Do this

export LC_ALL="en_US.UTF-8"

and this. (9.3 is my current PostgreSQL version. Write your version!)

sudo pg_createcluster 9.3 main --start
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woooow, it was the only solving my problem, thanks . – user3687723 Jul 17 at 22:25

While having the same issue I tried something different:

starting manually postgresql daemon I got:

FATAL: could not create shared memory segment ... To reduce the request size (currently 57237504 bytes), reduce PostgreSQL's shared memory usage, perhaps by reducing shared_buffers or max_connections.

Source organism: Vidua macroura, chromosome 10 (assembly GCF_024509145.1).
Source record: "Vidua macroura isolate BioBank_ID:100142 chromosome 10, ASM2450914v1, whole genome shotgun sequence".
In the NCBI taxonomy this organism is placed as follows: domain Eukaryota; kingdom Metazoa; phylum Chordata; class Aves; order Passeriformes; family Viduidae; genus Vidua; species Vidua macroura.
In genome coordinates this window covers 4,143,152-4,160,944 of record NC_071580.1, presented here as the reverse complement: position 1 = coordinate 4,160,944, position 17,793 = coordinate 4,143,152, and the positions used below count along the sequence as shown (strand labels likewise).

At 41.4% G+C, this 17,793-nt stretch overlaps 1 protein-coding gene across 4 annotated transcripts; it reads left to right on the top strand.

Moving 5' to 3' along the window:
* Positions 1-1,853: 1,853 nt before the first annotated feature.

so what I did was to set a lower limit for shared_buffers and max_connections into postgresql.conf and restart the service.

This fixed!

PS: follows complete error log

$ sudo service postgresql start
 * Starting PostgreSQL 9.1 database server                                                                                                                                                               * The PostgreSQL server failed to start. Please check the log output:
2013-06-26 15:05:11 CEST FATAL:  could not create shared memory segment: Invalid argument
2013-06-26 15:05:11 CEST DETAIL:  Failed system call was shmget(key=5432001, size=57237504, 03600).